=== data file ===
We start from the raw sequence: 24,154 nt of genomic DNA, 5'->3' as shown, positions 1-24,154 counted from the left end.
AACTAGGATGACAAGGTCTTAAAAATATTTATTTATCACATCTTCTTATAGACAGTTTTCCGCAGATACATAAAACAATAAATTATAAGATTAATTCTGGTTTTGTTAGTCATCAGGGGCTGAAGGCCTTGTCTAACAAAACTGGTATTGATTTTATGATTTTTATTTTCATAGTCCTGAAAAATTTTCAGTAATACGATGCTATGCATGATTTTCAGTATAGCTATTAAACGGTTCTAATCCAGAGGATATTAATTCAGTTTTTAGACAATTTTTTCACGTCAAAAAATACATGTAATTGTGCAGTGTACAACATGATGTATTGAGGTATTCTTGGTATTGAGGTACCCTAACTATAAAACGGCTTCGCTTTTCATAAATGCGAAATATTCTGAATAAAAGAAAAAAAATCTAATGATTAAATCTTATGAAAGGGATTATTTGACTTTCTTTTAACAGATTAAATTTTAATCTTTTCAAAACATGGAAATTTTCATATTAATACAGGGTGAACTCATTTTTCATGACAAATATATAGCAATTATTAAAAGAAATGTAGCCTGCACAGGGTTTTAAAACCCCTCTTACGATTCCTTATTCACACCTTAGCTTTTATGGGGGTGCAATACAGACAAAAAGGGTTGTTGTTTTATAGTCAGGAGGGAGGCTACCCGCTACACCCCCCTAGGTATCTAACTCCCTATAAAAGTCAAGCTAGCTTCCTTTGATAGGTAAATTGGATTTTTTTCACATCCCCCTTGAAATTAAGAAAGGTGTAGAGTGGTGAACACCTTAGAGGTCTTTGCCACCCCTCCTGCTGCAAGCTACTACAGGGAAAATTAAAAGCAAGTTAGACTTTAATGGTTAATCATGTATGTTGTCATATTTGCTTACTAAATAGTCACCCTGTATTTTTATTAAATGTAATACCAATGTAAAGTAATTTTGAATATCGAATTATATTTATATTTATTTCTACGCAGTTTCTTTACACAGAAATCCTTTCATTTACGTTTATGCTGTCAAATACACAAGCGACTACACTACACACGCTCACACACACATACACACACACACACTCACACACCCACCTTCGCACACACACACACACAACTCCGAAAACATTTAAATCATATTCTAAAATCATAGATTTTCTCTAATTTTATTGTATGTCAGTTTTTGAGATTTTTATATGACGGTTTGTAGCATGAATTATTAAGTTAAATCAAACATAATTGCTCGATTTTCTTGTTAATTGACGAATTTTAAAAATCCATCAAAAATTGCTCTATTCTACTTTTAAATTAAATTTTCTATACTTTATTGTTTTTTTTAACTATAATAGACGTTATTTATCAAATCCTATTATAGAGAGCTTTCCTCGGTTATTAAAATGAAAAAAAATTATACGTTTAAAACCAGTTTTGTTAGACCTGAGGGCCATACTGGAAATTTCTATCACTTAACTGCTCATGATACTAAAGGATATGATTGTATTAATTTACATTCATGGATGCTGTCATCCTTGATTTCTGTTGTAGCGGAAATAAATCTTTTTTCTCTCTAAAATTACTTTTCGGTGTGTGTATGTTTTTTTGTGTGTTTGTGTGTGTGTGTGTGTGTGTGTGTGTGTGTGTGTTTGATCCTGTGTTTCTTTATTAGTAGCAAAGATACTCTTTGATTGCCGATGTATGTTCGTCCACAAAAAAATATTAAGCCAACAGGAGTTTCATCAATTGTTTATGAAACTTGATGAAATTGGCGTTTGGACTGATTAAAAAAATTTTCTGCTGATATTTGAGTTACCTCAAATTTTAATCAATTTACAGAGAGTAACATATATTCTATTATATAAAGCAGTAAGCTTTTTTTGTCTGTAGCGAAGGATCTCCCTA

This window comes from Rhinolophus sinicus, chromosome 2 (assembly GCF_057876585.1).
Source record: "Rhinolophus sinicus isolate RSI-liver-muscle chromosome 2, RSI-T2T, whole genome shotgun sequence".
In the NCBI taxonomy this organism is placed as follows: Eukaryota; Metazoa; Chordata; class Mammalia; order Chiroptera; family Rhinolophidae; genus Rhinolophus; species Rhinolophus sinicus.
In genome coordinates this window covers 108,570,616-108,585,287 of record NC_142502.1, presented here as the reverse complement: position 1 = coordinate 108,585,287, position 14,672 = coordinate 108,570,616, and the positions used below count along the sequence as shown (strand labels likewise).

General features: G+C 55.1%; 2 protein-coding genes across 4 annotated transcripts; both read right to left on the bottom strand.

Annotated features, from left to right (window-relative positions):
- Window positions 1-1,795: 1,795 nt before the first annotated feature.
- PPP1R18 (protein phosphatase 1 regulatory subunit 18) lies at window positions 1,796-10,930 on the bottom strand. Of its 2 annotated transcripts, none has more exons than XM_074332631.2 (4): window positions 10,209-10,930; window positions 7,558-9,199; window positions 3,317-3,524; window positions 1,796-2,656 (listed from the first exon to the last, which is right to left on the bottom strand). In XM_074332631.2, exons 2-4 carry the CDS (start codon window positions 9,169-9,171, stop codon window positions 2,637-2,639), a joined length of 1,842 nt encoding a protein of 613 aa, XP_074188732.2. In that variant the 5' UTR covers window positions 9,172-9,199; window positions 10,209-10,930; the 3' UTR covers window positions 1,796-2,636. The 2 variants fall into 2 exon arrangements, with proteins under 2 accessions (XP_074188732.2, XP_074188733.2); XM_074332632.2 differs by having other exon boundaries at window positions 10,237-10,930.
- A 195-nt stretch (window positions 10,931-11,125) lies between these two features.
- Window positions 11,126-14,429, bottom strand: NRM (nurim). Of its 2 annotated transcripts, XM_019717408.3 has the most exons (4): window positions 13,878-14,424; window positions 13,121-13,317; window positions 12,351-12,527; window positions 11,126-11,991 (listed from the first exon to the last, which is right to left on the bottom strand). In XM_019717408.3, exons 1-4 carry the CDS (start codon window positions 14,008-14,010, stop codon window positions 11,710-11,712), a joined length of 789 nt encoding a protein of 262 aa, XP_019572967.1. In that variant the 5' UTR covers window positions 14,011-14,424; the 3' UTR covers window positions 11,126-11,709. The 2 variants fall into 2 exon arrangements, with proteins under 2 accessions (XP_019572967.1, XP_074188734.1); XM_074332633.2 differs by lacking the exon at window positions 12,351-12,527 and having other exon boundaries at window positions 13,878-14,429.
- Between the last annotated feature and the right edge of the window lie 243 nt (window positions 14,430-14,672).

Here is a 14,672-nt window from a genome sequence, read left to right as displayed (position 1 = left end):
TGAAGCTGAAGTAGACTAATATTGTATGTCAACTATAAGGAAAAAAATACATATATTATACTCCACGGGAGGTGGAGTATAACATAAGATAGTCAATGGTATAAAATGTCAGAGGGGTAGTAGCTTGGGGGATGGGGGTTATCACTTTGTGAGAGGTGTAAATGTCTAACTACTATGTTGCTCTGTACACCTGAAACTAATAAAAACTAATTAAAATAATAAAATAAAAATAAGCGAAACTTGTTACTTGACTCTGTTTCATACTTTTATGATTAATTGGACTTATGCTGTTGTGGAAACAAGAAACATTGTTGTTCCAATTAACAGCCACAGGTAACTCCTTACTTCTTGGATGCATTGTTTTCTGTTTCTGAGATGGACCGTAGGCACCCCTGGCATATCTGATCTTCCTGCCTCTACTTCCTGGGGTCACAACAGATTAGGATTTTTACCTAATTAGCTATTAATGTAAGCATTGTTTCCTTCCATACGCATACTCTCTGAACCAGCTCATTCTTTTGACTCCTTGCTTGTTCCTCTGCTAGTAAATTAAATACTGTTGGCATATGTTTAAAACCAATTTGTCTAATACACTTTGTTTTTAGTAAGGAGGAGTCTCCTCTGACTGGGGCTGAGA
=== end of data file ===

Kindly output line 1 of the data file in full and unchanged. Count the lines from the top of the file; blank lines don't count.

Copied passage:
We start from the raw sequence: 24,154 nt of genomic DNA, 5'->3' as shown, positions 1-24,154 counted from the left end.